Called "pictures of the floating world," or Ukiyo-e, the main artistic genre of Japanese Woodblock printing first reached popularity during the second half of the 17th Century, and lasted into the 20th Century. Although initially challenged by limited colour, woodblock printing soon become a defining method of producing art. Capturing landscapes, theatre, and even more intimate scenes, Ukiyo-e captured hearts and tastes as well, as they could be inexpensively mass-produced. Traditional Japanese art usually relied on high contrast and a flattening of the dimensions in the piece.
For more on how the art is created: Diary of Carving Woodblocks
Perhaps most famously in this genre -- and still produced today -- is that of Katsushika Hokusai's work The Great Wave Off Kanagawa(above), part off his series One-hundred Views of Mt. Fuji, wherein Mt. Fuji is but a hill in the shadow of the tsunami. The wave seemed to reach out for the people desperately clinging to boats with claws, as if the size and arc weren't enough to suggest its ferocity. This piece, though one of the more popular ones, is marked as the one that is the least Japanese in technique of his works.
In the process of making food or drink, especially mass-produced by machine, the accuracy of the end product's can be a bit skewed. Because certain colors are associated with certain flavors, and vice versa, food coloring was introduced in acknowledgment to its correlation to perceived flavors. Coloring has also been added to mask color loss, aid food identification, and for decoration, as in cake icing. Food Coloring even existed in the times of early Rome, when saffron, carrots, pomegranates, grapes, mulberries, spinach, beets, parsley, and flowers were employed as dyeing agents.
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The festivities began outside the 59th Annual Emmy Awards Sunday night with the photographers, stylist and critics checking out who was wearing who and what styles were in... A hot trend this year was vibrant color. Vivid hues of Fuscia, Electric-Blue, Deep Navy, Canary Yellow, Royal Purple, Crimson... (Elegant whites were there too)
Kate Walsh & Julia Louis-Dreyfus
Photos by Kevin Winter/Getty Images
Minnie Driver & America Ferrera
Photos by Kevin Winter/Getty Images
Katherine Heigl & Christina Aguilera
Photos by Kevin Winter/Getty Images
Marcia Cross - Beautiful Natural Colors
I personally thought Marica Cross looked amazing. The turquoise accent color she wore in her earrings and bracelet really worked well with the rest of her natural palette. Her red hair looked gorgeous with her skin tone and the light colored dress worked well to let the natural elements shine. No spray tans or glitzy jewels needed here... just a beautiful woman well accented by light and natural colors.
For More Emmy Red Carpet Pictures:
s it preposterous to wonder whether letters of the alphabet have an inherent color? As I conduct ongoing research for One-Letter Words: A Dictionary, I can’t help but ask myself why it is that letters are so often described as having a rosy hue. Most readers will recall the infamous red “A” of Nathaniel Hawthorne’s classic novel, but as Steven Heller pointed out, “The Scarlet Letter is not the only scarlet letter” (The Education of an Illustrator). Nor are scarlet letters solely brands of shame, sin, or doom. A “red letter day” is a holiday, or at least a memorable or happy day (the phrase likely dating from 1549, when Saint’s days were marked in red in the Book of Common Prayer). Can there be a natural wavelength that writers instinctively pick up on? Virginia Woolf’s eyes seemed keen enough to detect infrared all the way to Z: “After Q there are a number of letters the last of which is scarcely visible to mortal eyes, but glimmers red in the distance” (To the Lighthouse).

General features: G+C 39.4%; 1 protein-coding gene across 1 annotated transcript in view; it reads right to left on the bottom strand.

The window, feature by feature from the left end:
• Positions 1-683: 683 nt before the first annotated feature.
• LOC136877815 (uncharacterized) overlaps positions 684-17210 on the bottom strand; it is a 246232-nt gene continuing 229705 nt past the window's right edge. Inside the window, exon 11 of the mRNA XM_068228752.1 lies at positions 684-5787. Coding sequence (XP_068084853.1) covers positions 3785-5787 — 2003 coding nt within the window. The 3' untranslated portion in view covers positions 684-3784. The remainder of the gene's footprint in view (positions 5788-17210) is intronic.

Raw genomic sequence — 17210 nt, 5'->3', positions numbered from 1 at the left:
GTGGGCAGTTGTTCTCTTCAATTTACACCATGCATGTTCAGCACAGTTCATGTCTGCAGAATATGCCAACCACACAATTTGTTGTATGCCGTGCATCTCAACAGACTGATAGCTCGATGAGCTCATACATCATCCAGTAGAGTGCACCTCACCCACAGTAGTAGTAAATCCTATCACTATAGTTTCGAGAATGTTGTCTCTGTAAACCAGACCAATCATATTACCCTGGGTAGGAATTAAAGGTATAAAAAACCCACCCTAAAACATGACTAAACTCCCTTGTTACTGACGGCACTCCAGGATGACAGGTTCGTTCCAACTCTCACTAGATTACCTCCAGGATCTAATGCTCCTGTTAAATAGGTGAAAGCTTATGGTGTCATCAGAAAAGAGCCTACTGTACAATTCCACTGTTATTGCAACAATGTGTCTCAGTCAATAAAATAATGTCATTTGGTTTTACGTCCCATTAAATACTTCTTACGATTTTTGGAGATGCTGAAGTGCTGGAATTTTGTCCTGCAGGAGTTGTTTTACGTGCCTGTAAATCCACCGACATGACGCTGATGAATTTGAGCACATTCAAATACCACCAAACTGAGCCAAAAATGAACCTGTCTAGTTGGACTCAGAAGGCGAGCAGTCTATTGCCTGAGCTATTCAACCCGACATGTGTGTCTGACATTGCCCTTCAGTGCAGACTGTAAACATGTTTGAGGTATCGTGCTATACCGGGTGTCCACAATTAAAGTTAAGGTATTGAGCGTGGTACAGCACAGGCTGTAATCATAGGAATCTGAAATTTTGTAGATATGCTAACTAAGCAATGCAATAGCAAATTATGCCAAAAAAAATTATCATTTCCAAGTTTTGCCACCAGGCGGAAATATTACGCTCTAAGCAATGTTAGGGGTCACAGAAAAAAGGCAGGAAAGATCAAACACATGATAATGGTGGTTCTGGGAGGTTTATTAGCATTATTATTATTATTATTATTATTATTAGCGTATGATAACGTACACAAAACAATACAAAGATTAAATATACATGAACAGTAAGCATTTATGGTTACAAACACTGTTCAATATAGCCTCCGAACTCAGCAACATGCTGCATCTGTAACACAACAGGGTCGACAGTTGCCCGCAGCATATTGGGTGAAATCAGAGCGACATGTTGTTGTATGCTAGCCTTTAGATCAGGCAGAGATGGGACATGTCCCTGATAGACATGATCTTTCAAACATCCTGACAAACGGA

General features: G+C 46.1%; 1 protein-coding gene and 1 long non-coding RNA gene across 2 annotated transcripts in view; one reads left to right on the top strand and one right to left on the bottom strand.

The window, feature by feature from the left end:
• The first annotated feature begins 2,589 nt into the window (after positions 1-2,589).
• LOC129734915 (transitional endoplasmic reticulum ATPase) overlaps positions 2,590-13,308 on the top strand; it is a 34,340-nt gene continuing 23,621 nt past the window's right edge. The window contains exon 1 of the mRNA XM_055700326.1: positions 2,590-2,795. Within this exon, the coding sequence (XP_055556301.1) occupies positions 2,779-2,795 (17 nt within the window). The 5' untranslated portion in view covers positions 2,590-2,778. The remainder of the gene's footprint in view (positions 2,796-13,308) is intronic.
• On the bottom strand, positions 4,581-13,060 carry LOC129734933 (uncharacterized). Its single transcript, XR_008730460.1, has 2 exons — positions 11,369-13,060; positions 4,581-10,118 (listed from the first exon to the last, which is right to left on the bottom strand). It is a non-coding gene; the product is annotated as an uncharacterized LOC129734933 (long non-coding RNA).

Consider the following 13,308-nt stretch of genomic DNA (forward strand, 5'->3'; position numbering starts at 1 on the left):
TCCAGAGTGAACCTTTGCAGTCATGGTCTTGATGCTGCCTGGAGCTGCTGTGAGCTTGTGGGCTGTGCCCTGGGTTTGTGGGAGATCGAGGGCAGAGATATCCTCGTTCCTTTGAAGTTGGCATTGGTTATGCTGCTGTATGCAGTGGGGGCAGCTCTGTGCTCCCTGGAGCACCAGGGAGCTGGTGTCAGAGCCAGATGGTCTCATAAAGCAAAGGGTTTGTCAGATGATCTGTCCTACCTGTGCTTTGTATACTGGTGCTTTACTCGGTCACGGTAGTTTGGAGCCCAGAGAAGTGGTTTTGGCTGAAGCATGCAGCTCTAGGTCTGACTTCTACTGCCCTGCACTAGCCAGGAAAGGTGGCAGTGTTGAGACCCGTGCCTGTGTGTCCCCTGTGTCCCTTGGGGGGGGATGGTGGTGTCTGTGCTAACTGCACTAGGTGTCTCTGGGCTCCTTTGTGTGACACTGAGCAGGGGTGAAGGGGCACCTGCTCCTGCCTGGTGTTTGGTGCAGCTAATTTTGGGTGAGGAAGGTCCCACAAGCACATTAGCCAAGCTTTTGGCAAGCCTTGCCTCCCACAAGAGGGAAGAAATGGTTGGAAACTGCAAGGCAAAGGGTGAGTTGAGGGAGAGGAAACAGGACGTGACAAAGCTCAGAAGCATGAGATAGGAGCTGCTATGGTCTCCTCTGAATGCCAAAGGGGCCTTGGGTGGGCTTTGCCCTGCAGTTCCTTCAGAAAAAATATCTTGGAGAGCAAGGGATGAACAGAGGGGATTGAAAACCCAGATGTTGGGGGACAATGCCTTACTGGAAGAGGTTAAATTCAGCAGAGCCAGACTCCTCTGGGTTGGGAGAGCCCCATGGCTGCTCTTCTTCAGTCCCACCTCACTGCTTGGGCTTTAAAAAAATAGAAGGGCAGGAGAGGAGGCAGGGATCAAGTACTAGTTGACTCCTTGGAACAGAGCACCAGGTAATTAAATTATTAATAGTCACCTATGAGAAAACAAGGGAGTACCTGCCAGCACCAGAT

iblical allusions associate the color scarlet with sins of the body, and by coloring their letters red, authors seem to flesh them out and add a spark of life. Take, for example, this description by Brian Moynahan: “[W]hen I came to read [the psalms], they seemed written in letters of fire or of scarlet” (The Faith: A History of Christianity). Nathaniel Hawthorne also mentioned a burning quality to his scarlet letter: “[Placing it to my breast,] I experienced a sensation not altogether physical, yet almost so, as of burning heat; and as if the letter were not of red cloth, but red-hot iron” (The Scarlet Letter). Sparkling red letters can even burn the imagination: “In my head a scarlet letter blazed,” says Betty Fussell (My Kitchen Wars). Whether or not the context involves physical branding with a red-hot iron (examples would be rather too gruesome for inclusion here), blood imagery often figures in. As John Lawton wrote, “She rubbed the [handkerchief’s embroidered] scarlet letter between finger and thumb, felt the crispness of dried blood” (Bluffing Mr. Churchill). George C. Chesbro dramatically combines both blood and fire imagery in his depiction of an alphabet volcano “spewing what appeared to be incomplete, fractured sentences and clustered gobs of words that were half submerged in a river of blood red lava” (The Language of Cannibals). And consider this more serene example by poet Madeline Defrees, who seems to agree that scarlet letters are written by nature herself and in turn read by nature as well: “And who, / when scarlet letters / flutter in air from sumac and maple, / will be there to / receive them? Only a sigh / on the wind in the land of bending willow” (“Almanac,” Blue Dusk: New and Selected Poems, 1951-2001).
ost often, scarlet letters have a dazzling quality which you can’t help but notice. Here’s one example by Wilkie Collins: “[B]elow the small print appeared a perfect galaxy of fancifully shaped scarlet letters, which fascinated all eyes” (Hide and Seek). Groucho Marx recalled being fascinated by similar red letters: “In large, scarlet letters [the handbills] said, ‘Would you like to communicate with your loved ones even though they are no longer in the flesh?’” (Memoirs of a Mangy Lover). It is as if the letters of Groucho’s handbill had a rosy flesh of their own, and enough charge to bridge the gap between the living and the dead. Here’s another example of a dazzling red letter, by Ian Rankin: “There was a big letter X marking the spot [for a parachute jump]. It was made from two lengths of shiny red material, weighted down with stones” (Resurrection Men: An Inspector Rebus Novel). Michael McCollum sums up nicely the impact of scarlet letters: “The [comet collision] display froze, save for a single blinking word etched in scarlet letters: Impact!” (Thunderstrike!) Red letters have impact, alright!